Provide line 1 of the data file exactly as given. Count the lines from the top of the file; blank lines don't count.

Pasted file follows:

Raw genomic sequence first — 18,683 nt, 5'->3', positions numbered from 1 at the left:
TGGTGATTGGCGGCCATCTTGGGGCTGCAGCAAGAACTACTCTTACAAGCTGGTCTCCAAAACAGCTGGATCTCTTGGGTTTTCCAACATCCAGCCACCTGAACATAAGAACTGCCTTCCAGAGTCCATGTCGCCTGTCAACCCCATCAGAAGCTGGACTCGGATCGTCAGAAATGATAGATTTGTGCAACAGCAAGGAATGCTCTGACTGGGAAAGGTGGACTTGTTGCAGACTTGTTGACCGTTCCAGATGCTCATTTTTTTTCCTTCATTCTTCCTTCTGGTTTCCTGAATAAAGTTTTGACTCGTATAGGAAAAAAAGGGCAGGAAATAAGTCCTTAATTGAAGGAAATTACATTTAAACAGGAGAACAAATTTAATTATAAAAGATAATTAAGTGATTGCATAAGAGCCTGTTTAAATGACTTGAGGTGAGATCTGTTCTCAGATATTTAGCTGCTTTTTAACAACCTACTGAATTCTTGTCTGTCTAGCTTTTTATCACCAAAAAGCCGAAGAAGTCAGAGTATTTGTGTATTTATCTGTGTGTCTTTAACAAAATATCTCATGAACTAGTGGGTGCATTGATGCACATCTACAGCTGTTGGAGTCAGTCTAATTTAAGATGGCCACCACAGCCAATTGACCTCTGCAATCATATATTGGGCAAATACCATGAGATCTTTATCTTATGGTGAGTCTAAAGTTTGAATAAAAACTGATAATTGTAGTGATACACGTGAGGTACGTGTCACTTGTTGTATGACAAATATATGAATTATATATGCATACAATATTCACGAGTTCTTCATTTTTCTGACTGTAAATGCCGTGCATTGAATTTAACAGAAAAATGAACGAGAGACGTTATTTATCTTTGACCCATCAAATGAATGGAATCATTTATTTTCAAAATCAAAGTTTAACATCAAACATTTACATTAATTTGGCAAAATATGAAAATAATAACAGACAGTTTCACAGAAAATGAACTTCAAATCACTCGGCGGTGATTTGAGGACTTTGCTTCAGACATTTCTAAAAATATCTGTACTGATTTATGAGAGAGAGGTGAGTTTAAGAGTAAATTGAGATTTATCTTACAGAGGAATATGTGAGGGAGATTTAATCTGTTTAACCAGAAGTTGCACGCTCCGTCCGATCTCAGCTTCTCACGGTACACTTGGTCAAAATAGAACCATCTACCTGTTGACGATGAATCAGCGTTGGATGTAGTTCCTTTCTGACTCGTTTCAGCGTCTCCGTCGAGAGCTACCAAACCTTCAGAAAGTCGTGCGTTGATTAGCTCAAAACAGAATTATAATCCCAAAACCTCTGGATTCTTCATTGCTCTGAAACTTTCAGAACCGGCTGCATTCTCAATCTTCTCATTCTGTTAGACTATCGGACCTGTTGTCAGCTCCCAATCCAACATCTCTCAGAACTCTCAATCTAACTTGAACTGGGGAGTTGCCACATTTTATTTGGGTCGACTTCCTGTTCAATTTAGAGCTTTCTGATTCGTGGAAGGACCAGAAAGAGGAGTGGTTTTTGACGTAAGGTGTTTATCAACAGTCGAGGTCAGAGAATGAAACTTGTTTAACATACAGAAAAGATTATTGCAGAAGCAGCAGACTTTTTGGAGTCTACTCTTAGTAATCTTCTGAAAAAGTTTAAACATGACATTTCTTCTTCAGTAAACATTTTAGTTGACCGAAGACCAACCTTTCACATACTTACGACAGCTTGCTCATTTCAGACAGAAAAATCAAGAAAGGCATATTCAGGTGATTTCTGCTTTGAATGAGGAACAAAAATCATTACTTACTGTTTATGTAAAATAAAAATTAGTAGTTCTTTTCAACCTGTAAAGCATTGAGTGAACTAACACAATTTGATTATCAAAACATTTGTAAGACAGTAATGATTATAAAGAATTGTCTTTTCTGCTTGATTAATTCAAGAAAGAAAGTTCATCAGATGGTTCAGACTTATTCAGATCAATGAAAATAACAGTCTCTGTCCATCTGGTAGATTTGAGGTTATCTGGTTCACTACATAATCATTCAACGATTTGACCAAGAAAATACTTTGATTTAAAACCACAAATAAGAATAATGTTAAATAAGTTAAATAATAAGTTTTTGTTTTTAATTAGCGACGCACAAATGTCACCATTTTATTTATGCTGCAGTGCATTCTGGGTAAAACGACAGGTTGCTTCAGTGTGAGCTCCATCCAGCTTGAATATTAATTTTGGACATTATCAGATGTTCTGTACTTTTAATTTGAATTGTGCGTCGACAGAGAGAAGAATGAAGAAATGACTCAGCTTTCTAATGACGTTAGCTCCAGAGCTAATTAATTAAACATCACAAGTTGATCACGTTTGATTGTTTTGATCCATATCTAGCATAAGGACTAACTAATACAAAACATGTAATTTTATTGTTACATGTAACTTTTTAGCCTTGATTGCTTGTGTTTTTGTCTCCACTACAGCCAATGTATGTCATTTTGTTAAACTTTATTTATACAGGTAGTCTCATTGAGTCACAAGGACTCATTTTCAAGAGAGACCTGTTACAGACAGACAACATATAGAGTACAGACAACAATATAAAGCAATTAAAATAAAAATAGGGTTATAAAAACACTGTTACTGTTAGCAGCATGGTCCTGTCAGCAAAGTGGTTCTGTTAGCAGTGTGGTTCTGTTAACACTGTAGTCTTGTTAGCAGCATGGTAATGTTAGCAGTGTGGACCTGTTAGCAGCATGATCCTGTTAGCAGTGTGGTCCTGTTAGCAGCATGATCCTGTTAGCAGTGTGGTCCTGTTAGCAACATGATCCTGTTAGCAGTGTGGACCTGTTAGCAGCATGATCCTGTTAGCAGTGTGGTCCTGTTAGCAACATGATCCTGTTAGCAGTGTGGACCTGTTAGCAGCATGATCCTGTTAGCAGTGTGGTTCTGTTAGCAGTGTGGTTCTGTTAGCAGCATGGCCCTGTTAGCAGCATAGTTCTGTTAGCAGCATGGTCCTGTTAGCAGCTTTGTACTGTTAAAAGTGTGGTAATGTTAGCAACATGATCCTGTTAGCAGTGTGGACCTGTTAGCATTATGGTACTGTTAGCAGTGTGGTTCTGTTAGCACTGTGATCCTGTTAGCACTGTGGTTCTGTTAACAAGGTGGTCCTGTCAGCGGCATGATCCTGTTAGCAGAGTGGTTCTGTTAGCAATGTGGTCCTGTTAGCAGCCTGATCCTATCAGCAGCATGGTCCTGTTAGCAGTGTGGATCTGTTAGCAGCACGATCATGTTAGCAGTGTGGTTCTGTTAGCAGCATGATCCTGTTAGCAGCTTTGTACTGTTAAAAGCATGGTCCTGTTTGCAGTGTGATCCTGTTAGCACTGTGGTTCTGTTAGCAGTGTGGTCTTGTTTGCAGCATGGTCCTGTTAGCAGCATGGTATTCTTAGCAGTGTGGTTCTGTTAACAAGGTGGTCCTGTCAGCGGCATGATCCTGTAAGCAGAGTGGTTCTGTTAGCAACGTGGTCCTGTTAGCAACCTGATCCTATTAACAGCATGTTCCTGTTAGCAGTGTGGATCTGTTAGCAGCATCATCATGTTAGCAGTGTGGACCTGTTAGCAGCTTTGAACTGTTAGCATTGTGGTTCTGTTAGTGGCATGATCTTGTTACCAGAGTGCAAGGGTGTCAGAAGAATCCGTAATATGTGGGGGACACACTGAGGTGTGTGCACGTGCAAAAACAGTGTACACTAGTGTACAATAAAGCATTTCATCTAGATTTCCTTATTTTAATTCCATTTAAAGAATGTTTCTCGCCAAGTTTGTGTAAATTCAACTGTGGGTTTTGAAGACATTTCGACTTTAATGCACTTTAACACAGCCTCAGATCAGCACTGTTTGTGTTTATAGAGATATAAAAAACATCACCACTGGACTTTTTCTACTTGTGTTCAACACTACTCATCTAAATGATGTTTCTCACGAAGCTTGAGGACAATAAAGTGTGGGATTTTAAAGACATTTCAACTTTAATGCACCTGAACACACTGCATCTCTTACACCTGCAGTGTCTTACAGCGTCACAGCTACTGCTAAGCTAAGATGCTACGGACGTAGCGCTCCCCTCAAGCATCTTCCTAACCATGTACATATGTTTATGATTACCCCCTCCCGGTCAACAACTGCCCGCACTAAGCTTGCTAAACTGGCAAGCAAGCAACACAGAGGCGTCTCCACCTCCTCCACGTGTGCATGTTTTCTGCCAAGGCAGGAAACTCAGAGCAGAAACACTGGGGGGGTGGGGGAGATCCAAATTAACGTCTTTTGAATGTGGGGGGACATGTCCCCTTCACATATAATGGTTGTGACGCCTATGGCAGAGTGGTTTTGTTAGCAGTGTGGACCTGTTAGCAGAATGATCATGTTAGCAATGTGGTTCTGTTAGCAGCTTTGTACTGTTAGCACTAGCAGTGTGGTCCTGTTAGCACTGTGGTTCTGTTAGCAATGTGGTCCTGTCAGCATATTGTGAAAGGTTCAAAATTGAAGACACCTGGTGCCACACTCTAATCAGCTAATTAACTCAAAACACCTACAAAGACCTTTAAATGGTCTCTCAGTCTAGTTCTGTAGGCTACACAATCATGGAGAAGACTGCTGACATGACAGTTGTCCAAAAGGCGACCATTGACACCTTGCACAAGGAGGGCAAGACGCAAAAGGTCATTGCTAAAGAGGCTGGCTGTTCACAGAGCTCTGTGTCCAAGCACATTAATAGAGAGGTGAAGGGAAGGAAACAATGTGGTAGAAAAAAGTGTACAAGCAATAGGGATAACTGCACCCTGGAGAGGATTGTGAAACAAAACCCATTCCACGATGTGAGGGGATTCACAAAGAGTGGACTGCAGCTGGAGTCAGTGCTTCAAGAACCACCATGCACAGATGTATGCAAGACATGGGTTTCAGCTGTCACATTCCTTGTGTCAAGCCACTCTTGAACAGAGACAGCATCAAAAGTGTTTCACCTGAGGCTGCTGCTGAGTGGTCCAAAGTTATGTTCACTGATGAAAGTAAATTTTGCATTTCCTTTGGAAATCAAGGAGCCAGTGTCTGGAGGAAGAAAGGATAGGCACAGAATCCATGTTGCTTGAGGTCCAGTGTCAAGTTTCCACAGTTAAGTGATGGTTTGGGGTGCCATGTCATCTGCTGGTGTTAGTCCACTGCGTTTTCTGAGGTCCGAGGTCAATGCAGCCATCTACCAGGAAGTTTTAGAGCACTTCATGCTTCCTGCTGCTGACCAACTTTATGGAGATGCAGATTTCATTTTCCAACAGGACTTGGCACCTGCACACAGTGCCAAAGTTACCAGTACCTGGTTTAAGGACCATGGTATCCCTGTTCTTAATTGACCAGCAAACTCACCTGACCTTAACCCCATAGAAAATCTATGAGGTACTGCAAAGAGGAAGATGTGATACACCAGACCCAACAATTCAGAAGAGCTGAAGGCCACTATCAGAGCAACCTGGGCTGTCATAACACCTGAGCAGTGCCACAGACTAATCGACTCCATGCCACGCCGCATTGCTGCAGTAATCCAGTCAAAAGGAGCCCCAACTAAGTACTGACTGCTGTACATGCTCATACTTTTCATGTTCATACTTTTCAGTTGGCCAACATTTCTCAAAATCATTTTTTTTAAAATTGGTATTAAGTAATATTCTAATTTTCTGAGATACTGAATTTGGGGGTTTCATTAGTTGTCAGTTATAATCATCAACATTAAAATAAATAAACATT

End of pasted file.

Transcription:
Raw genomic sequence first — 18,683 nt, 5'->3', positions numbered from 1 at the left: